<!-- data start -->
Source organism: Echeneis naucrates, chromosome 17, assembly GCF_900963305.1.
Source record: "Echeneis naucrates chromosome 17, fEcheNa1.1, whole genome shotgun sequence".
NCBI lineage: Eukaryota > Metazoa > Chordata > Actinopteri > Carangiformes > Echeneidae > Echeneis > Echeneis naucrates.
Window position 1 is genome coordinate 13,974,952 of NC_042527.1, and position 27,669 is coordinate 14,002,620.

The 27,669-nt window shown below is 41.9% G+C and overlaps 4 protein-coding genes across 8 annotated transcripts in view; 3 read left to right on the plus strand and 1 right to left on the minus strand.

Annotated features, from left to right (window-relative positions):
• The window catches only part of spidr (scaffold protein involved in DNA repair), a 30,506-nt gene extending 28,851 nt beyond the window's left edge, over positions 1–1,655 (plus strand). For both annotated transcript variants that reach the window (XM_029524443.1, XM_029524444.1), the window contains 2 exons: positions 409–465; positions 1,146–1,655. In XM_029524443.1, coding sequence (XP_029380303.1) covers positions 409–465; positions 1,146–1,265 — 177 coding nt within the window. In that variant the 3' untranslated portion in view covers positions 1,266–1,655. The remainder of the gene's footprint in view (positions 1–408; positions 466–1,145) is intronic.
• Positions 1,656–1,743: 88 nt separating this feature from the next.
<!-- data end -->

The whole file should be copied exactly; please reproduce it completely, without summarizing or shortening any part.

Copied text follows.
Source organism: Echeneis naucrates, chromosome 17, assembly GCF_900963305.1.
Source record: "Echeneis naucrates chromosome 17, fEcheNa1.1, whole genome shotgun sequence".
NCBI lineage: Eukaryota > Metazoa > Chordata > Actinopteri > Carangiformes > Echeneidae > Echeneis > Echeneis naucrates.
Window position 1 is genome coordinate 13,974,952 of NC_042527.1, and position 27,669 is coordinate 14,002,620.

The 27,669-nt window shown below is 41.9% G+C and overlaps 4 protein-coding genes across 8 annotated transcripts in view; 3 read left to right on the plus strand and 1 right to left on the minus strand.

Annotated features, from left to right (window-relative positions):
• The window catches only part of spidr (scaffold protein involved in DNA repair), a 30,506-nt gene extending 28,851 nt beyond the window's left edge, over positions 1–1,655 (plus strand). For both annotated transcript variants that reach the window (XM_029524443.1, XM_029524444.1), the window contains 2 exons: positions 409–465; positions 1,146–1,655. In XM_029524443.1, coding sequence (XP_029380303.1) covers positions 409–465; positions 1,146–1,265 — 177 coding nt within the window. In that variant the 3' untranslated portion in view covers positions 1,266–1,655. The remainder of the gene's footprint in view (positions 1–408; positions 466–1,145) is intronic.
• Positions 1,656–1,743: 88 nt separating this feature from the next.